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FILE PHOTO: A Chinese flag is seen in front of the Friendship bridge over the Yalu River connecting the North Korean town of Sinuiju and Dandong in China’s Liaoning Province on April 1, 2017. REUTERS/Damir Sagolj/File Photo Reuters

BEIJING (Reuters) – China called on Monday for all countries to make constructive efforts to ease tension after North Korea said the latest U.N. sanctions against it are an act of war and tantamount to a complete economic blockade.

The U.N. Security Council unanimously imposed new sanctions on North Korea on Friday for its recent intercontinental ballistic missile test, seeking to limit its access to refined petroleum products and crude oil and its earnings from workers abroad.

The U.S.-drafted resolution also caps crude oil supplies to North Korea at 4 million barrels a year and commits the Council to further reductions if it were to conduct another nuclear test or launch another intercontinental ballistic missile (ICBM).

North Korea on Sunday rejected the resolution, calling it an act of war.

Speaking in Beijing, Chinese Foreign Ministry spokeswoman Hua Chunying said the resolution appropriately strengthened the sanctions but was not designed to affect ordinary people, normal economic exchanges and cooperation, or humanitarian aid.

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 Chinese Foreign Ministry spokeswoman Hua Chunying

Hua noted it also called for the use of peaceful means to resolve the issue and that all sides should take steps to reduce tension.

“In the present situation, we call on all countries to exercise restraint and make proactive and constructive efforts to ease the tensions on the peninsula and appropriately resolve the issue,” she told a daily news briefing.

The North’s old allies China and Russia both supported the latest U.N. sanctions.

Tension has been rising over North Korea’s nuclear and missile programs, which it pursues in defiance of years of U.N. Security Council resolutions, with bellicose rhetoric coming from both Pyongyang and the White House.

In November, North Korea demanded a halt to what it called “brutal sanctions”, saying a round imposed after its sixth and most powerful nuclear test on Sept. 3 constituted genocide.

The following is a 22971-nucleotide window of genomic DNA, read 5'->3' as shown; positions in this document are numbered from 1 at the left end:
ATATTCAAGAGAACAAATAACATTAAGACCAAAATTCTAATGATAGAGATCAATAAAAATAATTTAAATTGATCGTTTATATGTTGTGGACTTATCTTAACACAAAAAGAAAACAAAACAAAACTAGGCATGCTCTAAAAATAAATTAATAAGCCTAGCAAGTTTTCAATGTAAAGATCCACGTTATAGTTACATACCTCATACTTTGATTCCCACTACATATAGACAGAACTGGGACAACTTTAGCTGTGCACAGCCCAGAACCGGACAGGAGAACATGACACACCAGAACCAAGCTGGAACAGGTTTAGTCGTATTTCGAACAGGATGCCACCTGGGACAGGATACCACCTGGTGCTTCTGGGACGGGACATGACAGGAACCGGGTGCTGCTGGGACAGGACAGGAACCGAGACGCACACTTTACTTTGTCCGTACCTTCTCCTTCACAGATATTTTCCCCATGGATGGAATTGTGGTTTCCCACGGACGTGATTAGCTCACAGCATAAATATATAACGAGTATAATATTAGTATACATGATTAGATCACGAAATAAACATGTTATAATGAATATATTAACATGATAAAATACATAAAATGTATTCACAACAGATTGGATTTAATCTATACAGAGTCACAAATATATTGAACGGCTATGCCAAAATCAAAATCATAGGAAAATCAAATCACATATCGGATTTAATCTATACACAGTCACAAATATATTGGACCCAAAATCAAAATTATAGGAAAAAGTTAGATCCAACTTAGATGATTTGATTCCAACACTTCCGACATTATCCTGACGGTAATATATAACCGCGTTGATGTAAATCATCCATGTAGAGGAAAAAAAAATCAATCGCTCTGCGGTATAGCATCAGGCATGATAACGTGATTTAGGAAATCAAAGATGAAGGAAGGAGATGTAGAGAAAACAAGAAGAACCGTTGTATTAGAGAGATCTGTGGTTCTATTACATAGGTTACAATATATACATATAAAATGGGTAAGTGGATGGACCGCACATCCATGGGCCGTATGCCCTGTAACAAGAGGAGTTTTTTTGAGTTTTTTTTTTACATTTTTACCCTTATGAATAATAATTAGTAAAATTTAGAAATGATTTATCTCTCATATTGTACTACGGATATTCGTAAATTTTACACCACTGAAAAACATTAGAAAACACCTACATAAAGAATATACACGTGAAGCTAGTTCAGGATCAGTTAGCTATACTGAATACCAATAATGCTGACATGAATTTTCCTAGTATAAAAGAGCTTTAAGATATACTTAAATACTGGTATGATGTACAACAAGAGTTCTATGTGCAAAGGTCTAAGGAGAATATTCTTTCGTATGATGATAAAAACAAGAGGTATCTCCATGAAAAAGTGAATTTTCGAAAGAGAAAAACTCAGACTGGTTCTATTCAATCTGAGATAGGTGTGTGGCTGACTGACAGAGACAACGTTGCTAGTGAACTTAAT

North Korea on Nov. 29 said it successfully tested a new ICBM that put the U.S. mainland within range of its nuclear weapons.

U.S. diplomats have made clear they are seeking a diplomatic solution but proposed the new, tougher sanctions resolution to ratchet up pressure on North Korea’s leader.

China, with which North Korea does some 90 percent of its trade, has repeatedly called for calm and restraint from all sides and for a return to talks.

(Reporting by Ben Blanchard; Editing by Robert Birsel)

Beijing defends jailing of Hong Kong activists — Using “so-called democracy” to conduct “illegal violent activities” will not be tolerated

August 18, 2017

AFP

© AFP/File | Joshua Wong and two other young leaders of Hong Kong’s huge Umbrella Movement protests were sentenced to months in jail on Thursday for their role in the 2014 rallies
BEIJING (AFP) – China on Friday rejected international criticism of the jailing of three prominent Hong Kong activists, warning against using “so-called democracy” to conduct “illegal violent activities”.Joshua Wong and two other young leaders of Hong Kong’s huge Umbrella Movement protests were sentenced to months in jail on Thursday for their role in the 2014 rallies.

Supporters and rights group said the ruling by the Court of Appeal was more proof that Beijing is tightening its grip on the semi-autonomous city and that rule of law is being compromised.

“Hong Kong people are fully entitled to rights and freedoms. But no one can use the excuse of so-called democracy and freedom to conduct illegal violent activities,” foreign ministry spokeswoman Hua Chunying said.

“I want to reiterate that Hong Kong is a special administration of China… China is firmly opposed to any external forces interfering in Hong Kong affairs,” Hua said at a regular press briefing.

Britain, Hong Kong’s former colonial ruler, said it hoped the sentencing would not discourage “legitimate protest” in future.

US Senator Marco Rubio, chairman of the Congressional Executive Commission on China, described the three as “pro-democracy champions worthy of admiration, not criminals deserving jail time”.

Amnesty International slammed authorities’ pursuit of jail terms as a “vindictive attack on freedom of expression and peaceful assembly”.

Wong, who became the face of the mass protests while still a teenager, as well as Nathan Law and Alex Chow were given terms of six months, eight months and seven months respectively after the court upped their previous non-custodial sentences.

Anyone who receives a jail term of more than three months is barred from running for Hong Kong’s partially directly elected parliament for five years.

Defence lawyers argued the trio had insisted on non-violence including at Civic Square, where there was pushing and shoving between protesters and police.

Hong Kong enjoys freedoms unseen on the mainland after being handed back to China in 1997 under a “one country, two systems” deal, but there are growing fears those rights are disappearing.

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China Warns U.S. Against ‘Trade War’

August 17, 2017

BEIJING — China’s government on Thursday warned “there is no winner in a trade war” after an aide to President Donald Trump called in published comments for a tougher stance toward Beijing.

A foreign ministry spokeswoman, Hua Chunying, appealed for dialogue to preserve stable relations when asked about the comments by Trump’s chief strategist, Steve Bannon.

In comments to The American Prospect posted online, Bannon said the United States is in an “economic war” with China. He recommended pursuing a trade investigation of Beijing’s technology policies and anti-dumping action over Chinese exports of steel and aluminum.